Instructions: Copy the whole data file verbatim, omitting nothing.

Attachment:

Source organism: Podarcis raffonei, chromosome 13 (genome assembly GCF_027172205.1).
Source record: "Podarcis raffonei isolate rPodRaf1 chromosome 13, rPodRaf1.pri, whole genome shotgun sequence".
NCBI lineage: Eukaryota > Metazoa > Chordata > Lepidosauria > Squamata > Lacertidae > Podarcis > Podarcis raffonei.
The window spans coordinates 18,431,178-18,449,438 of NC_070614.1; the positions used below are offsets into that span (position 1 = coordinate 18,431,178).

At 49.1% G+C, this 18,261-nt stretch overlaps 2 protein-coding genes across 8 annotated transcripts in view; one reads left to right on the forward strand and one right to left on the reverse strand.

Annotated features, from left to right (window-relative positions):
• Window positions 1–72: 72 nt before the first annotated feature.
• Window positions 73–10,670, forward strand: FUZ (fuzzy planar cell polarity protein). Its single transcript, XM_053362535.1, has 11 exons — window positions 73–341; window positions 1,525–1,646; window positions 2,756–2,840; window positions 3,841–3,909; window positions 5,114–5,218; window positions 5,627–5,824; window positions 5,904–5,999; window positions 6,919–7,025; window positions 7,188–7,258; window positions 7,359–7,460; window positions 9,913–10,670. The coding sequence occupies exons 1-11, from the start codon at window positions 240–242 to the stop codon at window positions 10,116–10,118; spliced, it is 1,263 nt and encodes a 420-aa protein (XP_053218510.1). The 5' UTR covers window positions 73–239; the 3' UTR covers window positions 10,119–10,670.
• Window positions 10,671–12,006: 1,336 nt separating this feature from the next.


Source organism: Podarcis raffonei, chromosome 13 (genome assembly GCF_027172205.1).
Source record: "Podarcis raffonei isolate rPodRaf1 chromosome 13, rPodRaf1.pri, whole genome shotgun sequence".
NCBI lineage: Eukaryota > Metazoa > Chordata > Lepidosauria > Squamata > Lacertidae > Podarcis > Podarcis raffonei.
The window spans coordinates 18,431,178-18,449,438 of NC_070614.1; the positions used below are offsets into that span (position 1 = coordinate 18,431,178).

At 49.1% G+C, this 18,261-nt stretch overlaps 2 protein-coding genes across 8 annotated transcripts in view; one reads left to right on the forward strand and one right to left on the reverse strand.

Annotated features, from left to right (window-relative positions):
• Window positions 1–72: 72 nt before the first annotated feature.
• Window positions 73–10,670, forward strand: FUZ (fuzzy planar cell polarity protein). Its single transcript, XM_053362535.1, has 11 exons — window positions 73–341; window positions 1,525–1,646; window positions 2,756–2,840; window positions 3,841–3,909; window positions 5,114–5,218; window positions 5,627–5,824; window positions 5,904–5,999; window positions 6,919–7,025; window positions 7,188–7,258; window positions 7,359–7,460; window positions 9,913–10,670. The coding sequence occupies exons 1-11, from the start codon at window positions 240–242 to the stop codon at window positions 10,116–10,118; spliced, it is 1,263 nt and encodes a 420-aa protein (XP_053218510.1). The 5' UTR covers window positions 73–239; the 3' UTR covers window positions 10,119–10,670.
• Window positions 10,671–12,006: 1,336 nt separating this feature from the next.